Here, it would seem, was an intractable conflict over fact. Over the weekend, however, an explanation emerged. As The Washington Post explained,“Three White House officials said Perdue and Cotton told the White House that they heard ‘shithouse’ rather than ‘shithole,’ allowing them to deny the president’s comments on television over the weekend.” (Confusing matters further, Homeland Security Secretary Kirstjen Nielsen said Sunday she did not recall him using the term; on Tuesday, she said, “I did not hear that word used.” Meanwhile, some White House official offered a new, incomprehensible excuse for his language.)

Consider the scenario: A pair of Republican senators took it upon themselves to cover for the president who made a racist comment and then brazenly lied about it to the American people. To do that, they used a misleading distinction between “shithole” and “shithouse”—and then the president’s own staff blew up their spot.

In such a peculiar exchange, it’s difficult to keep track of who said what, much less to sort truth from falsehood. To be clear: Given the pile of credible evidence supporting the idea that Trump made the comments, and given how little benefit of the doubt Trump has earned, it seems overwhelmingly clear that Trump made the remarks attributed to him, or said something extremely close. Trump knows this, Cotton and Perdue know this, and so, as the Post’s reporting makes clear, do Trump staffers. The point of the president’s protestation cannot be persuasion, but obfuscation. Throw up enough conflicting signals, and voters may throw up their hands and give up trying to determine the truth.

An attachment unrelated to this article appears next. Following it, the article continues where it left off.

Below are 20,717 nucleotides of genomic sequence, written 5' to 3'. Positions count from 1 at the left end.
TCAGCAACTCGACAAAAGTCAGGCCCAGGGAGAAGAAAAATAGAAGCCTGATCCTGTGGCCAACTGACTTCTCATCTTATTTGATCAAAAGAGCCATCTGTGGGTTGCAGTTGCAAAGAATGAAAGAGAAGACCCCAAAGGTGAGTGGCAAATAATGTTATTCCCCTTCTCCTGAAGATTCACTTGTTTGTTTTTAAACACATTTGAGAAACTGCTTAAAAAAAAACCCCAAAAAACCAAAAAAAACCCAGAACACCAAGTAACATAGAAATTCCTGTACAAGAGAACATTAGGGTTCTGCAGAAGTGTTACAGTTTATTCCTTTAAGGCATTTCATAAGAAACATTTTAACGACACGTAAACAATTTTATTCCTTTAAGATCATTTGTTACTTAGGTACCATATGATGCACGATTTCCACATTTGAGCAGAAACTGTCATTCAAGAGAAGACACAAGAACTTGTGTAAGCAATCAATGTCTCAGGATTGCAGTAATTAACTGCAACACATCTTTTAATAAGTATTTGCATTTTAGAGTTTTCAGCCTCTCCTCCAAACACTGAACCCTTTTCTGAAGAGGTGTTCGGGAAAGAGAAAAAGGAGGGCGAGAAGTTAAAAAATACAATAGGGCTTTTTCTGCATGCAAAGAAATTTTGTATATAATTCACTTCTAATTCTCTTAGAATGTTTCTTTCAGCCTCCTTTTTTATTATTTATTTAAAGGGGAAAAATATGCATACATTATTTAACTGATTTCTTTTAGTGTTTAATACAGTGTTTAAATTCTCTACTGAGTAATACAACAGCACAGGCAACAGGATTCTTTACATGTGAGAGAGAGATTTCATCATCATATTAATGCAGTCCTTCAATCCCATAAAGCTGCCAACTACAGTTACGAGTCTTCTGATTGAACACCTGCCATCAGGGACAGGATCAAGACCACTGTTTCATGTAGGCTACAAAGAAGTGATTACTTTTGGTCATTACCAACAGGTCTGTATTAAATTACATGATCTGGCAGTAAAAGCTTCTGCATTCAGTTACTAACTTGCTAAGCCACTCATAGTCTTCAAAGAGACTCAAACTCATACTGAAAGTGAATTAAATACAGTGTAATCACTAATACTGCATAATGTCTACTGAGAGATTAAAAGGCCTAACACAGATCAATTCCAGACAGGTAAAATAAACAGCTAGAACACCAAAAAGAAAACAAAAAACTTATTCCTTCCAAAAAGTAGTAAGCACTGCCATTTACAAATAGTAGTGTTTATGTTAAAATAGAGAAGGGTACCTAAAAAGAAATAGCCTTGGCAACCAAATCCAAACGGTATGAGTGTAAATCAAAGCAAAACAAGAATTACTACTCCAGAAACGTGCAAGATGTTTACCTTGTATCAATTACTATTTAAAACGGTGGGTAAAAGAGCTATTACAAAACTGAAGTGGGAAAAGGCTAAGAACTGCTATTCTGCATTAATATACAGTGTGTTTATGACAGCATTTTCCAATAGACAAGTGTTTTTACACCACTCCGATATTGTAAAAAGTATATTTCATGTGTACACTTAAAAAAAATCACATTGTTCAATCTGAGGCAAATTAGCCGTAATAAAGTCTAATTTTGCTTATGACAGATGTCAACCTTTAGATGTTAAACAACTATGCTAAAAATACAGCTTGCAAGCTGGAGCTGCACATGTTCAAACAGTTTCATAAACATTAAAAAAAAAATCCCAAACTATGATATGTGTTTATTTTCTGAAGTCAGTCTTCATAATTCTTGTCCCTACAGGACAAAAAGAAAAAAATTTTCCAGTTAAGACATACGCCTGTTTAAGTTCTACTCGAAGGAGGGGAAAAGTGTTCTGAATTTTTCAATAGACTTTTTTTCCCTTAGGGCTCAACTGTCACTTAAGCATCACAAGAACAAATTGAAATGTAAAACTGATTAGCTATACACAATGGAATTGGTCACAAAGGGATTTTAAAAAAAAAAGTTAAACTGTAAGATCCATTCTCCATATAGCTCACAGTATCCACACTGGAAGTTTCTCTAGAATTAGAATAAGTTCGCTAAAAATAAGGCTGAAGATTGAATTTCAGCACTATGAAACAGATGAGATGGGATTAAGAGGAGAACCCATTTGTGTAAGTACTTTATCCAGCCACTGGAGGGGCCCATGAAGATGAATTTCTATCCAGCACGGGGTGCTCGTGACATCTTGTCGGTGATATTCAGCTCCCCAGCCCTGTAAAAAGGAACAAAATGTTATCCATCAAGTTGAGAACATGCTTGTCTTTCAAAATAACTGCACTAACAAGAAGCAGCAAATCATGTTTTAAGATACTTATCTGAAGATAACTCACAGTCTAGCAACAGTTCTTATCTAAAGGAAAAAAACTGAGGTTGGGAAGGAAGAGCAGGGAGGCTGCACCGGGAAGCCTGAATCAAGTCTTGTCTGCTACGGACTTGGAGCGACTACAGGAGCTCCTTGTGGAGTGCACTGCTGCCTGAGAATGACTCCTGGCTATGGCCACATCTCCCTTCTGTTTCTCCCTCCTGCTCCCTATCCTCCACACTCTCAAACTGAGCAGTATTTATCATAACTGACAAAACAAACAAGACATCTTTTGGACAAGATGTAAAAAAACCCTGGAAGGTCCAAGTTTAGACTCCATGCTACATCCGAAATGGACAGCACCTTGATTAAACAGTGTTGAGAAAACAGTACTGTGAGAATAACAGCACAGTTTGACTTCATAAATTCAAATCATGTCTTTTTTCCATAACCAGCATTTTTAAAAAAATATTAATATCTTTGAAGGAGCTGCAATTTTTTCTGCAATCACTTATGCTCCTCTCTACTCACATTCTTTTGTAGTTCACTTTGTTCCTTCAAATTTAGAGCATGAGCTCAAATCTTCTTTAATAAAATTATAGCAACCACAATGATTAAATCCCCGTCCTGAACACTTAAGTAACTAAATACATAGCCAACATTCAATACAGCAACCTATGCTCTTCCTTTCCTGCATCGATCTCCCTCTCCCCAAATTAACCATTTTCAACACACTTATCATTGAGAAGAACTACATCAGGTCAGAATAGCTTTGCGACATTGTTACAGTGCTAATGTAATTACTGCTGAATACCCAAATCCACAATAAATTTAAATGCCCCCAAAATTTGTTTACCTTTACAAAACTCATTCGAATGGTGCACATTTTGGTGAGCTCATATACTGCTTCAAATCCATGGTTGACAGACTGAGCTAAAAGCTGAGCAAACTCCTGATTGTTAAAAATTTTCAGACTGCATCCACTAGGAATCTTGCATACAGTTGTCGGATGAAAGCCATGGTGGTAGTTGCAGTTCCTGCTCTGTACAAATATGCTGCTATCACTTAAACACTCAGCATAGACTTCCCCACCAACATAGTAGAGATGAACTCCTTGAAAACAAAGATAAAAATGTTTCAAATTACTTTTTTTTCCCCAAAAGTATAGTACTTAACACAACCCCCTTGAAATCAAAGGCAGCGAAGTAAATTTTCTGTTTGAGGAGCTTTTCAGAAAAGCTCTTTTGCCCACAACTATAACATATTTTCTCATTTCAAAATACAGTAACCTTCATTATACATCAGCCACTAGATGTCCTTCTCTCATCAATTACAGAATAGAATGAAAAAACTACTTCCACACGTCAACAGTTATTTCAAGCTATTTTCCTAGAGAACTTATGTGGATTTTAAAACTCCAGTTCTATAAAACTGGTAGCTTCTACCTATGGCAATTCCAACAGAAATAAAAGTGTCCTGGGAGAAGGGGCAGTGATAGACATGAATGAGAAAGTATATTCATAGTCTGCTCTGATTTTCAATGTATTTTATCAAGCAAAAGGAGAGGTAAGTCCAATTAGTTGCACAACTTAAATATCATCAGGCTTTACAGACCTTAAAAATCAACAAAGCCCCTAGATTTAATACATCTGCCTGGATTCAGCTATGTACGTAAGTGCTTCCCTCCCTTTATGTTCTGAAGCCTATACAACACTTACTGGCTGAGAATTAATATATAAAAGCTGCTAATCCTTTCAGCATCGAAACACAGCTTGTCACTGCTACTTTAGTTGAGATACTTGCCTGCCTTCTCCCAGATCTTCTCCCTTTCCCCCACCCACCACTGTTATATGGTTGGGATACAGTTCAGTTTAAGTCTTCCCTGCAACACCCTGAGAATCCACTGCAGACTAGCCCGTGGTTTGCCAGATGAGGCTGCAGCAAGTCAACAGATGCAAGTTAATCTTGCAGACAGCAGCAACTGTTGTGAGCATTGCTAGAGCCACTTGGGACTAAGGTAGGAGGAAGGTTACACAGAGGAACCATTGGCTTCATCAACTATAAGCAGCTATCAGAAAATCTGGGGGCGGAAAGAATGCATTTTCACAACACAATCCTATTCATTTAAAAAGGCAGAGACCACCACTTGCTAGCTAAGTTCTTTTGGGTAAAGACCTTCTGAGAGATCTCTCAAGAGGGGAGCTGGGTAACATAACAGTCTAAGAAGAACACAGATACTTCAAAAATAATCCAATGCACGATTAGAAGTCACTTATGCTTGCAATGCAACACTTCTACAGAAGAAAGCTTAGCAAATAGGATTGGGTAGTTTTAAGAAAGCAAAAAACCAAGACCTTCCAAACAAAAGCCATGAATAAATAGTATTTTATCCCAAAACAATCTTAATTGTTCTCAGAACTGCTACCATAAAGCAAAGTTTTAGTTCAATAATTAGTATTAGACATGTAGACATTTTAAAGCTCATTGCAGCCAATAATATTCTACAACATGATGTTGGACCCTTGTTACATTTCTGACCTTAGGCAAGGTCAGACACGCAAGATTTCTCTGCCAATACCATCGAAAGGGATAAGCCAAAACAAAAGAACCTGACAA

The same is true for Trump’s interview last week with The Wall Street Journal, in which the paper quoted the president as saying, “I probably have a good relationship with Kim Jong Un of North Korea.” The statement was curious, since officially the president has not spoken with Kim. Again belatedly, the White House disputed that, saying Trump said “I’d” and releasing a recording that was disputable; the Journal released a clearer one that sounded like just “I.” Never mind that in the next moment of the interview, Trump refused to say whether he’d been speaking with Kim. The point isn’t refutation—it’s confusion and deniability, plausible or implausible.